The recent victory of the centre-right Austrian People’s Party shows that the right is still rising, but the centre-left progressives can win again.

One of this week’s main stories was the victory of the centre-right in Austria. Led by Sebastian Kurz, who is set to become the world’s youngest national leader, they pulled off a remarkable feat taking his party from third in the polls to first, in a matter of weeks. On the other hand, it was a bruising night for the left, the Social-Democrats went from first to second and barely beat the far-right FPÖ who benefited from a campaign dominated by immigration.

The Chancellor of Austria, Sebastian Kurz. (Wikipedia / Dragan Tatic)

If you are a progressive centre-left moderate, you can be excused for being pessimistic over the last few years. Since 2015, Britain has voted to leave the EU, Donald Trump has become President, Labour and the Conservatives have been captured by their fringes, the far-right won seats in the German Parliament, and now, the Austrian People’s Party has won more seats than their Social-Democratic rivals.

But that’s not to say that we have no reason to be hopeful. In New Zealand, Labor’s Jacinda Ardern is set to become the country’s Prime Minister. In Britain, the Conservative’s are lagging behind Labour in polls and, in America, President Trump’s approval rating is languishing at -20 and, contrary to public opinion the Democratic Party have scores of fresh faces — from Tammy Duckworth to Jason Kander — who could lead the party to power.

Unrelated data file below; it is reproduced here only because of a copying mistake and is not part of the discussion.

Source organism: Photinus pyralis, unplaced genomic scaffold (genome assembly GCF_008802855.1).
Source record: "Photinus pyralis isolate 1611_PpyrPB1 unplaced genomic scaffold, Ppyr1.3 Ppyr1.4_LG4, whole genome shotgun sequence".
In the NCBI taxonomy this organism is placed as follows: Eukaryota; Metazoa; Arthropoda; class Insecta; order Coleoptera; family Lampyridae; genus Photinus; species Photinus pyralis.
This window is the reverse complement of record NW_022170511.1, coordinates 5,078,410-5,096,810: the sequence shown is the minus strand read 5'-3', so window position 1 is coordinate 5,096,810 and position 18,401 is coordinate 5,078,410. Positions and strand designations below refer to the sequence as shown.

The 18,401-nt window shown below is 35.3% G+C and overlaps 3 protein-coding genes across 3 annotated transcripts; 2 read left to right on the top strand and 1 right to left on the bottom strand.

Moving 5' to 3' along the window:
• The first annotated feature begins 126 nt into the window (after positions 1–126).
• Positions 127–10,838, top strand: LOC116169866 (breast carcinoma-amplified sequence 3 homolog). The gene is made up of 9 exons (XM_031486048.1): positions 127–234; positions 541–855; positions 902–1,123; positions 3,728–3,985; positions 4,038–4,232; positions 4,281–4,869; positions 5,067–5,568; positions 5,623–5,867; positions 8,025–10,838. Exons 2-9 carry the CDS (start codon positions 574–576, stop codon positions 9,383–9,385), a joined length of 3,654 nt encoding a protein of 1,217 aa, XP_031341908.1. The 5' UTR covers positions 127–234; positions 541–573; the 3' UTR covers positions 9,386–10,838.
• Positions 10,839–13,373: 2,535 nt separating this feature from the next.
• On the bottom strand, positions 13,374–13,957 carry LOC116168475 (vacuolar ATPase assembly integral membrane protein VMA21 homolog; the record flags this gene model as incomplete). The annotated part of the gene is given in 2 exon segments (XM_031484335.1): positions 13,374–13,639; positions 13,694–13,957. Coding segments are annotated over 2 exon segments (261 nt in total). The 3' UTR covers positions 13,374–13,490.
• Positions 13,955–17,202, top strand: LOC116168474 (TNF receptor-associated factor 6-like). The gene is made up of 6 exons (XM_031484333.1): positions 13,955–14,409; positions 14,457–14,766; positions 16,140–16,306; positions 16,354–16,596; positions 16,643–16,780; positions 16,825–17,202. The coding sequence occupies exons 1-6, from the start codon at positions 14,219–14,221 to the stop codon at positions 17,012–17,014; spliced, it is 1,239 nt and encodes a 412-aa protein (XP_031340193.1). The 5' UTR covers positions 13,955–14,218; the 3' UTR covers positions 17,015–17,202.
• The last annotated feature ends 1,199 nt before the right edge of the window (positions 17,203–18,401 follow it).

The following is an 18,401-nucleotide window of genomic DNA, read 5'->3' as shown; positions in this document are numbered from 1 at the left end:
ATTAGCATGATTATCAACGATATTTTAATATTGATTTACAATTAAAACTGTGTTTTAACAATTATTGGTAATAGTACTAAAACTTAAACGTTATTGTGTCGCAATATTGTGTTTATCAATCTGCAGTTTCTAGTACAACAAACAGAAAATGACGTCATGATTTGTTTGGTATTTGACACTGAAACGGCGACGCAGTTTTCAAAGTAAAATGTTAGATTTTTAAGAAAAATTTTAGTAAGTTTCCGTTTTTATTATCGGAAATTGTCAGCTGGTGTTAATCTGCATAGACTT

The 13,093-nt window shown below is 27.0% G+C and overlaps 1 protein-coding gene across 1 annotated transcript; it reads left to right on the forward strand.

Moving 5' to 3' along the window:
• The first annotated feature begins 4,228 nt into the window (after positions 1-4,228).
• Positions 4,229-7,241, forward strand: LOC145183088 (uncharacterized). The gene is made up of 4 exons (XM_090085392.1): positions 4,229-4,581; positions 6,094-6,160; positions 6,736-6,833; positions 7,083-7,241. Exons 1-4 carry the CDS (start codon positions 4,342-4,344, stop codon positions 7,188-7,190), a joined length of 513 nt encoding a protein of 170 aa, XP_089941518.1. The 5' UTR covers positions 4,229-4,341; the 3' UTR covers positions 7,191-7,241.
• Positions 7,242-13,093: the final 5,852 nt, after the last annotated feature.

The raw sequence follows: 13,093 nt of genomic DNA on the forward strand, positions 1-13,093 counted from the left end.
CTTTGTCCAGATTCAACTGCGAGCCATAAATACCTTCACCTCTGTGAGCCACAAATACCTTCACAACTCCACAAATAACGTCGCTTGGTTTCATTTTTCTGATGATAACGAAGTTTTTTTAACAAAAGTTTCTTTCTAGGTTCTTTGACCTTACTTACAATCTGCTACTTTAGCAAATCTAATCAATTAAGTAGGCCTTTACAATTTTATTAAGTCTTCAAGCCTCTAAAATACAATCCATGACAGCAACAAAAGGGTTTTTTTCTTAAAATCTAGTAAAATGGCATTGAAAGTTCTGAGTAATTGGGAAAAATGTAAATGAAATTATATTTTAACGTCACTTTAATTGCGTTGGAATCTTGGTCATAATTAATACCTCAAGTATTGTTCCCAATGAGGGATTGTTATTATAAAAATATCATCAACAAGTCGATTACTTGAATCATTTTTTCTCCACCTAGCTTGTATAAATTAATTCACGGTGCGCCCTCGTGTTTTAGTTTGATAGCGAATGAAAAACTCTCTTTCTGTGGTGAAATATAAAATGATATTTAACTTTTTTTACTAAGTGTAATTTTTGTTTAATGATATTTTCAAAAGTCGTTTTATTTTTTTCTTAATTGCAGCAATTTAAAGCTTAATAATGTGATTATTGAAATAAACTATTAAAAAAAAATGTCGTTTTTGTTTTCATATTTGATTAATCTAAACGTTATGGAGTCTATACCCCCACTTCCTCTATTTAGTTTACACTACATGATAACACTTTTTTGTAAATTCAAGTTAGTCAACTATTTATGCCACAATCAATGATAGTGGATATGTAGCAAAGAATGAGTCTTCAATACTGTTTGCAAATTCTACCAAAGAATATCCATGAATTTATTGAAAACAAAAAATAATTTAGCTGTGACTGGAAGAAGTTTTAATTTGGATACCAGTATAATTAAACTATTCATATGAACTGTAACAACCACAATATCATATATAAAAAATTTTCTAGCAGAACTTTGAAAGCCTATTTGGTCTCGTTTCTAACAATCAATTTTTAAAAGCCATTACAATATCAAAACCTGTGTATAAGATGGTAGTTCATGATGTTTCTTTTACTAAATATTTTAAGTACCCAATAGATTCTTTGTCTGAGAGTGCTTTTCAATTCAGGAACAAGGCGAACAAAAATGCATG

The Prime Minister, Jacinda Ardern. (Wikipedia / Labour Party)

The centre-left is needed now more than ever. Its values of fairness, equality and its unashamedly pro-European stance is vital in a time where immigrants are scapegoated for the society’s problems and where Britain is attempting to commit an act of great political self-harm; trying to leave its biggest trade partner. From issues surrounding wealth inequality and health care to racism, sexism and discrimination the centre-left can provide the answers needed to solve the society’s most pressing issues. But, to put these policies into place, they first need to win elections.

They can do this; they just need a message that resonates with voters, a distinct vision and a charismatic leader to package their innovative policies and ideas.🔷




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Politics writer for and Backbench UK - particularly interested in Brexit, US politics, and the Labour Party.